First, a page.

Document Type

Article

Language

eng

Format of Original

23 p.

Publication Date

2-2013

Publisher

Taylor & Francis

Source Publication

European Romantic Review

Source ISSN

1050-9585

Original Item ID

doi: 10.1080/10509585.2013.747808

Abstract

The question of the Gothic's use of and attitude toward Roman Catholicism has been increasingly contentious in recent years, with literary historians claiming that its prominence as a thematic concern provides a test case for distinguishing whether or not the Gothic should be understood as an ideology or as an aesthetic mode not primarily invested in ideological issues at all. By examining this critical issue, I argue for an understanding of the Gothic as primarily a form of propagandistic fiction invested in nationalistic Whig and Protestant ideologies. The article also builds on the recent biographical and critical work done on two British novelists who both specialized in writing anti-Catholic gothic novels during the heyday of the genre and, not coincidentally, the popular agitation against the Catholic emancipation movement. William-Henry Ireland's two most well-known gothic novels, The Abbess (1799) and Gondez the Monk (1807), as well as Thomas Isaac Horsley Curties's novel The Monk of Udolpho (1807) are placed in a wider historical, religious, and cultural context in order to analyze the persistent use and meaning of Catholic themes in the gothic genre.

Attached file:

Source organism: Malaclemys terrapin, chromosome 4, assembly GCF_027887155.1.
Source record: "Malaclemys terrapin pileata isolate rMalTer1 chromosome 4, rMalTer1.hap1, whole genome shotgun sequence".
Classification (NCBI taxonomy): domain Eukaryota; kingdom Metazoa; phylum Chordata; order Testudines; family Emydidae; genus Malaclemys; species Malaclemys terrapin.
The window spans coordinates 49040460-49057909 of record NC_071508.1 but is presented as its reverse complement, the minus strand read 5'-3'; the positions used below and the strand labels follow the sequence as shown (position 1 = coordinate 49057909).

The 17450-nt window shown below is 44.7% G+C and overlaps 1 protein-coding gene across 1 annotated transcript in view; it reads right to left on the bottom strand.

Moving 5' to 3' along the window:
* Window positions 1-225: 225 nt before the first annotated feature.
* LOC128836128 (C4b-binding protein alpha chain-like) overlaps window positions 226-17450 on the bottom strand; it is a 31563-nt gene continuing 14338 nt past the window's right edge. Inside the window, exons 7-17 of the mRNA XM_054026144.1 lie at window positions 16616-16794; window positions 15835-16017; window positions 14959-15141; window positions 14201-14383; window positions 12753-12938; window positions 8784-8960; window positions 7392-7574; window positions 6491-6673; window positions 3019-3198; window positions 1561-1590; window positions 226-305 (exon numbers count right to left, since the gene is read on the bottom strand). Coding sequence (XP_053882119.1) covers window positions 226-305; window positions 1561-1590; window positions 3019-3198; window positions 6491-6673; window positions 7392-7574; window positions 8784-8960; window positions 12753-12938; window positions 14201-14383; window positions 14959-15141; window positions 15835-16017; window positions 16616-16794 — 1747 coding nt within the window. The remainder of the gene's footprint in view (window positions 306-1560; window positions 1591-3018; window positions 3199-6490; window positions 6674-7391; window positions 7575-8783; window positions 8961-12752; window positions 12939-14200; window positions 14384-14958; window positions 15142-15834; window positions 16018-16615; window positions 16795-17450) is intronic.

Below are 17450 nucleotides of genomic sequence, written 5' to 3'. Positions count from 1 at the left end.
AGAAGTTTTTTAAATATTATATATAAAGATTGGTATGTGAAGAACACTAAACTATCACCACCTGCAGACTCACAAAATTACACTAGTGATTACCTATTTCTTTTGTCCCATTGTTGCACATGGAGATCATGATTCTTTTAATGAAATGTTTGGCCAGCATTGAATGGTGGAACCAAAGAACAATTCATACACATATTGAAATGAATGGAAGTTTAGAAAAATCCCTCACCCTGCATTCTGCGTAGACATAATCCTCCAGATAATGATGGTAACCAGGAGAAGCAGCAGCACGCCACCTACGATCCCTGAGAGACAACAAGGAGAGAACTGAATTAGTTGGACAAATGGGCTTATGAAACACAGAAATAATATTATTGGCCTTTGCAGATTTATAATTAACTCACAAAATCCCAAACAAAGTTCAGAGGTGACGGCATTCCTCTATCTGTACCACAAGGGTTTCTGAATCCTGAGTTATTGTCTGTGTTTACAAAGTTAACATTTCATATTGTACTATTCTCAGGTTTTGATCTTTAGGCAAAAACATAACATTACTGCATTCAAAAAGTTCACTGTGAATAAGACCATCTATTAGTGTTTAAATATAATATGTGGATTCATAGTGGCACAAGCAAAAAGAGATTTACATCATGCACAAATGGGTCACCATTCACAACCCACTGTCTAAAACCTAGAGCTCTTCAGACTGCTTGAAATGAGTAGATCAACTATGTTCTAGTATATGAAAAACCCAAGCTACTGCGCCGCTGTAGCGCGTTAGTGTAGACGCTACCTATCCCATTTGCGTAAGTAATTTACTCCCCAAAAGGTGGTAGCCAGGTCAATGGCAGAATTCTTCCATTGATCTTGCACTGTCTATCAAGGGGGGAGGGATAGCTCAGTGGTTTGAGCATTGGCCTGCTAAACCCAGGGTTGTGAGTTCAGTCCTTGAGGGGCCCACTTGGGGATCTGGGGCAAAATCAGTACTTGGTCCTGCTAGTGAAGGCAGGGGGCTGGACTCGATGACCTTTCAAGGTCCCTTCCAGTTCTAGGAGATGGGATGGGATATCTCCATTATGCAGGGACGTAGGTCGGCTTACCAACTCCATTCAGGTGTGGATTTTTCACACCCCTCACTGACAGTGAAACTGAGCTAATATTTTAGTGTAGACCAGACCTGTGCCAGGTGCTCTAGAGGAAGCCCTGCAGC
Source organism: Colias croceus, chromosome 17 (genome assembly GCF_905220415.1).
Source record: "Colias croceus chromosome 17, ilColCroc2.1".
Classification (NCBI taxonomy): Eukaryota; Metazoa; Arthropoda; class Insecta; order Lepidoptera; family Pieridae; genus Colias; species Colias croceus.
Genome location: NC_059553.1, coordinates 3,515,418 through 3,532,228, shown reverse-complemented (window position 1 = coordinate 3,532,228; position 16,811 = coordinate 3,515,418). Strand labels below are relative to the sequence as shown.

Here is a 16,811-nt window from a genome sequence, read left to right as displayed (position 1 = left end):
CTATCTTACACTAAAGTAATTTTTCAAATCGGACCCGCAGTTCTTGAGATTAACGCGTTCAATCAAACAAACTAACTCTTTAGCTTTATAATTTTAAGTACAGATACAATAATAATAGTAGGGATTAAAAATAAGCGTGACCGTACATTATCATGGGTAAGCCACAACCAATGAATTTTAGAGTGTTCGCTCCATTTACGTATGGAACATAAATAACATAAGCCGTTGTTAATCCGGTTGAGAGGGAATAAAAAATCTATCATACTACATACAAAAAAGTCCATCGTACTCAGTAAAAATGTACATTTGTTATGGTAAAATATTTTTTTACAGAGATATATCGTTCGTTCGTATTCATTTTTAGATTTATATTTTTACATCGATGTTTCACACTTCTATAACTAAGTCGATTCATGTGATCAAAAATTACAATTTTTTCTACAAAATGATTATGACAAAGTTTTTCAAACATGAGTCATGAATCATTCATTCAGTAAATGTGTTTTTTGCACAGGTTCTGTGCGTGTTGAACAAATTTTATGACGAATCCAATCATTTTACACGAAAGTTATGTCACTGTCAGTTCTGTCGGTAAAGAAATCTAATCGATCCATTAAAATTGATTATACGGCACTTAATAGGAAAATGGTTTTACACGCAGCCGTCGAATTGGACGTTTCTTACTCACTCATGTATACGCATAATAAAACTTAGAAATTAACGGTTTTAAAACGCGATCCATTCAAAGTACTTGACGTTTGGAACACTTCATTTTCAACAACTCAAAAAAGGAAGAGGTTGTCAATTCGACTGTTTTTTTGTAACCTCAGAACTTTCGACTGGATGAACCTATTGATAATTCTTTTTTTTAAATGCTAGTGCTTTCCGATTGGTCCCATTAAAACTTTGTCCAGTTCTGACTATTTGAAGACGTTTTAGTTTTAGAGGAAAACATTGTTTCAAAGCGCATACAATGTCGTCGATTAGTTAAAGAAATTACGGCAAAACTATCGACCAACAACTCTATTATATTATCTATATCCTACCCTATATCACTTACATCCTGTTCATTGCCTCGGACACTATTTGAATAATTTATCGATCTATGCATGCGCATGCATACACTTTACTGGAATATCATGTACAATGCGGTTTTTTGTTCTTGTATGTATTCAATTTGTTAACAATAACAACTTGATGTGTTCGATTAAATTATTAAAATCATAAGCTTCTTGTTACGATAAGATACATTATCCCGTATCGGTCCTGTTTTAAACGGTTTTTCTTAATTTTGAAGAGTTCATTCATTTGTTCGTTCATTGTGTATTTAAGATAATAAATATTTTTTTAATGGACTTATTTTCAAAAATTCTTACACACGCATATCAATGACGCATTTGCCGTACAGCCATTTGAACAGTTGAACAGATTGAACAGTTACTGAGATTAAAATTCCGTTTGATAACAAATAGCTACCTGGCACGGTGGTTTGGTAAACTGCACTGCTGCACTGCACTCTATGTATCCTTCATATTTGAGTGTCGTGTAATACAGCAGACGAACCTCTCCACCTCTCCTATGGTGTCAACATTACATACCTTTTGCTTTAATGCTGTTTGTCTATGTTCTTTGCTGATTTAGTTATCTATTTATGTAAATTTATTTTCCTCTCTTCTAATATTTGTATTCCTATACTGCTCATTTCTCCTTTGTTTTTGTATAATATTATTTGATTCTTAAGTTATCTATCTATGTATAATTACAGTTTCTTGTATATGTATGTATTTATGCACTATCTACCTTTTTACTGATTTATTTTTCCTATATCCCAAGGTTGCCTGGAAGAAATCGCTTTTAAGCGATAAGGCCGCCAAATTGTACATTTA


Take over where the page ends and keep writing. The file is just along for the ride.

Comments

Accepted version. European Romantic Review, Vol. 24, No. 1 (February 2013): 43-65. DOI. © Taylor & Francis (Routledge): 2013. Used with permission.

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